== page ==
for the love of LILIES

Lilies command the center of attention. Far from being dainty flowers that hide in your garden, they steal the show with big, bold blossoms and loud splashes of color.

Tips for growing healthy lilies:

• Lilies need really good drainage. Bulbs will rot and die if oversaturated. (This is why lilies grow well on sloping sites.) Avoid planting them in boggy soil. Adding sharp sand or gravel helps. Even a rock-filled bed provides good drainage. Because bulbs hold lots of moisture, there’s no need for supplementary watering unless it’s been particularly warm for several days.

• Sun, space and air. Lilies are happiest in the full sun. Plant your lilies approximately 4-6 inches deep for smaller bulbs, and 6-8 inches deep for larger bulbs. Space them out for good air circulation.

• Compost, bulb food or bone meal can be added to the soil when first planting. Fertilize twice each year, once at the beginning of growth in the spring and again just before flowering, using 5-10-10 or 8-32-16.

• After the bloom is gone, let the stalk die back naturally, which helps to strengthen the bulb for next year.

The love doesn’t stop there. Lilies are surprisingly easy to grow in Alaska, even for the most challenged of gardeners. These blooming beauties need minimal care and have very few problems caused by disease and pests. Of all the classes of lilies, the Asiatic lily is the hardiest and most reliable for growing in Alaska. These lilies come in a broad range of colors and the mature plants can reach up to four feet with long glossy leaves. Unlike other lilies, Asiatics have no fragrance, which is a plus for those who are sensitive to strong scents.

For a season-long color show, consider growing a variety of lilies, each blooming at a different time during the summer. Asiatics, for example, start blooming in late June. LA Hybrids, which combine the hardiness of the Asiatics with the delicious fragrance of the Easter lily, bloom in late July and August. LA Hybrids (a cross between Asiatic and Easter lily) grow to 30 inches high and come in a range of clear, bright colors from cream to pink, peach, yellow, orange and red.

Many lily plants are sold without specifying the name of the cultivar. The plant may only be labeled “orange lily,” which tells the color, but not what kind. By doing some research, you can find out what the blooming period is or when to start growing them so that you can have lilies blooming all summer long.

Who doesn't love a freshly cut bouquet of flowers from the garden? Lilies make an excellent cut flower. With their long bloom times, tall stems and ample vase life, they’re sure to brighten any room for up to two weeks.
It’s hard not to love lilies; they’re some of the most beautiful and rewarding perennials to grow in Alaska.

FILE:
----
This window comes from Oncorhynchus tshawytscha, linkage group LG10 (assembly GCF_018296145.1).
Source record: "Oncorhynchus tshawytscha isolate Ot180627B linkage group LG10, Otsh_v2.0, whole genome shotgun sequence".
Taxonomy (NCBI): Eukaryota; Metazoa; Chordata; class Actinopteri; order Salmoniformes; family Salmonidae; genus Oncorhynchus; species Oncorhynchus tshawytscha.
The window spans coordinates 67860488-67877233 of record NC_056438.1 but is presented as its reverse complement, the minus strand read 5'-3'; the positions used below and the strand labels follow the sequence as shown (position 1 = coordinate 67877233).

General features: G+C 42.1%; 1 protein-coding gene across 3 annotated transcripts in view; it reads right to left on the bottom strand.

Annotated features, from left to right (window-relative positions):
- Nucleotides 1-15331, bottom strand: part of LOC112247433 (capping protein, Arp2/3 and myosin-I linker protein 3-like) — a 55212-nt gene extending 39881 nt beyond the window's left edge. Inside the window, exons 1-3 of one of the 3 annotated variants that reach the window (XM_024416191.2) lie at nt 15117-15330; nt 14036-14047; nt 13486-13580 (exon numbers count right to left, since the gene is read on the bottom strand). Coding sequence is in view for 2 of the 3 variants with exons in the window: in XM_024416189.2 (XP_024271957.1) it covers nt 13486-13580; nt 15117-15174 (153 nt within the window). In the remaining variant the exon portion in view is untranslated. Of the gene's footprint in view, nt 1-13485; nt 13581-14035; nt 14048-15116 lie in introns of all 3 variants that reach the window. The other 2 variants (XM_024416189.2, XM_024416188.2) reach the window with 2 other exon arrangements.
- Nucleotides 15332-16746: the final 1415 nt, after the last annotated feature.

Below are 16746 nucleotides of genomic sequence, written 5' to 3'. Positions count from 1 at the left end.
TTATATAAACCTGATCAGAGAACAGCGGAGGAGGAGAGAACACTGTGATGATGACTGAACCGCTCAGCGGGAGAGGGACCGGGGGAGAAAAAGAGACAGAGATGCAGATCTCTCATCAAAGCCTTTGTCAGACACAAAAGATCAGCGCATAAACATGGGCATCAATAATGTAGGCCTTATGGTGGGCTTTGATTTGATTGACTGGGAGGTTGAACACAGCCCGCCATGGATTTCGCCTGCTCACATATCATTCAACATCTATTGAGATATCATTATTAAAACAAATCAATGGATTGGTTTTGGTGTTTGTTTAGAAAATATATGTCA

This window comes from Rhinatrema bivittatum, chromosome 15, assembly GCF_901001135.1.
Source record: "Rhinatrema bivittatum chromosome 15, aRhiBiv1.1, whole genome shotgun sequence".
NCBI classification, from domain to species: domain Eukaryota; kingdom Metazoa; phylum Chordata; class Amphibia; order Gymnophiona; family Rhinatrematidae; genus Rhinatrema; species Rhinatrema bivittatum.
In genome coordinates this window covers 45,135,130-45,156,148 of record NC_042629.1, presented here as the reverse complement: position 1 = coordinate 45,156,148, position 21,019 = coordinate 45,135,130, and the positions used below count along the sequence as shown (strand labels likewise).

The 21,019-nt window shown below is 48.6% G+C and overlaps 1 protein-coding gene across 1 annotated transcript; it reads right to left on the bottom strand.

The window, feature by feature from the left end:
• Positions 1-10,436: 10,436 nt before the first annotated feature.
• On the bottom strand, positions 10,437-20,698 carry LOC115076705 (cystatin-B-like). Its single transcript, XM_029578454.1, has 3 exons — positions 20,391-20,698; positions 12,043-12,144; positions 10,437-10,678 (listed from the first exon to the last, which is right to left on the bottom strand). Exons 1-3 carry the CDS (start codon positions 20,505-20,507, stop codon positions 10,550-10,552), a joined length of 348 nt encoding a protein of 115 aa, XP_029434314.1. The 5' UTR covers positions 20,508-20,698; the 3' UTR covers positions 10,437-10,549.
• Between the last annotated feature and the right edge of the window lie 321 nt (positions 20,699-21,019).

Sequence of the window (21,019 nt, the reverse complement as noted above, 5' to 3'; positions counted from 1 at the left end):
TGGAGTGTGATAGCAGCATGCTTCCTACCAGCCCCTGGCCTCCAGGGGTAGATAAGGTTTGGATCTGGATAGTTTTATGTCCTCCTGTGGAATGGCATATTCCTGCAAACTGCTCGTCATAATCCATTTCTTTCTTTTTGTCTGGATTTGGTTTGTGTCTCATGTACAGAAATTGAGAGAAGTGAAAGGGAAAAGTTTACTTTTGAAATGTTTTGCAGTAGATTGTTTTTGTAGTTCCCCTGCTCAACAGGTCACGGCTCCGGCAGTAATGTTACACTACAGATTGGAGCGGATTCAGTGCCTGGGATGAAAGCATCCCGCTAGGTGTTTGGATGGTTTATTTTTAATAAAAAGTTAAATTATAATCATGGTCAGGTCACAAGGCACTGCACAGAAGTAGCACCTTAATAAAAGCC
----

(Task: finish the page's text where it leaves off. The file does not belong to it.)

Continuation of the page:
Types of Lilies

By planting a few bulbs of each kind, you can have lilies in bloom throughout the season. Here are some lilies to consider:

LA Hybrids (USDA zones 3-10)
With blooms in late July and August, these plants combine the hardiness of the Asiatics with the delicious fragrance and form of the Easter lily. L-A Hybrids grow to 30 inches high and come in a range of clear, bright colors from cream through pink, peach, yellow, orange and red. Varieties include Yellow Diamond, Brindisi and Eyeliner.

Trumpets or Aurelians (USDA zones 5-9)
Midsummer brings these elegant bloomers named for their trumpet-shaped flowers. They are not reliably hardy in Southcentral Alaska, but may survive in a protected warm microclimate. Chosen for their majestic trumpets, these lilies will add brilliant color and wonderful (albeit heavy) fragrance to your garden. Varieties include Pink Planet, African Queen and Regale.

Asiatic Hybrids (USDA zones 3-10)
Asiatic hybrids are the earliest to bloom, beginning in late June (with the coral lily), and span the summer growing season through September (with the late-blooming tiger lilies). These lilies are generally unscented. Some common varieties include Royal Sunset, Forever Linda and Mapira.

Orientals (USDA zones 5-9)
The season ends with a bang when the Oriental lilies start to bloom (usually around late August). Intensely fragrant, with huge, showy blossoms that can span 10 inches across, Oriental Lilies come in a range of colors. Some well-known Orientals include Casablanca, Stargazer, and Muscadet and Salmon Star. Dwarf Orientals (24 inches or shorter) are often hardier (given they bloom a few weeks earlier) and include Mona Lisa, Little Love, and the "Pixie" series.

Top row, from left: Stargazer (Oriental), Brunello (Asiatic), Mapira (Asiatic); Middle row, from left: Royal Sunset (LA Hybrid)*, Regale (Trumpet)*; Bottom row, from left: Yellow Diamond (Asiatic)*, Salmon Star (Oriental)*, Muscadet (Oriental)*
*Photos courtesy Longfield Gardens
NOTE: True Lilies, such as Asiatic, Oriental, etc., are highly toxic to cats (not dogs or people). If you suspect your pet may have ingested a potentially toxic substance, call the Animal Poison Control Center at (888) 426-4435 or contact your local veterinarian as soon as possible.
Sources: Alaska Master Gardeners; Fritz Creek Botanical Gardens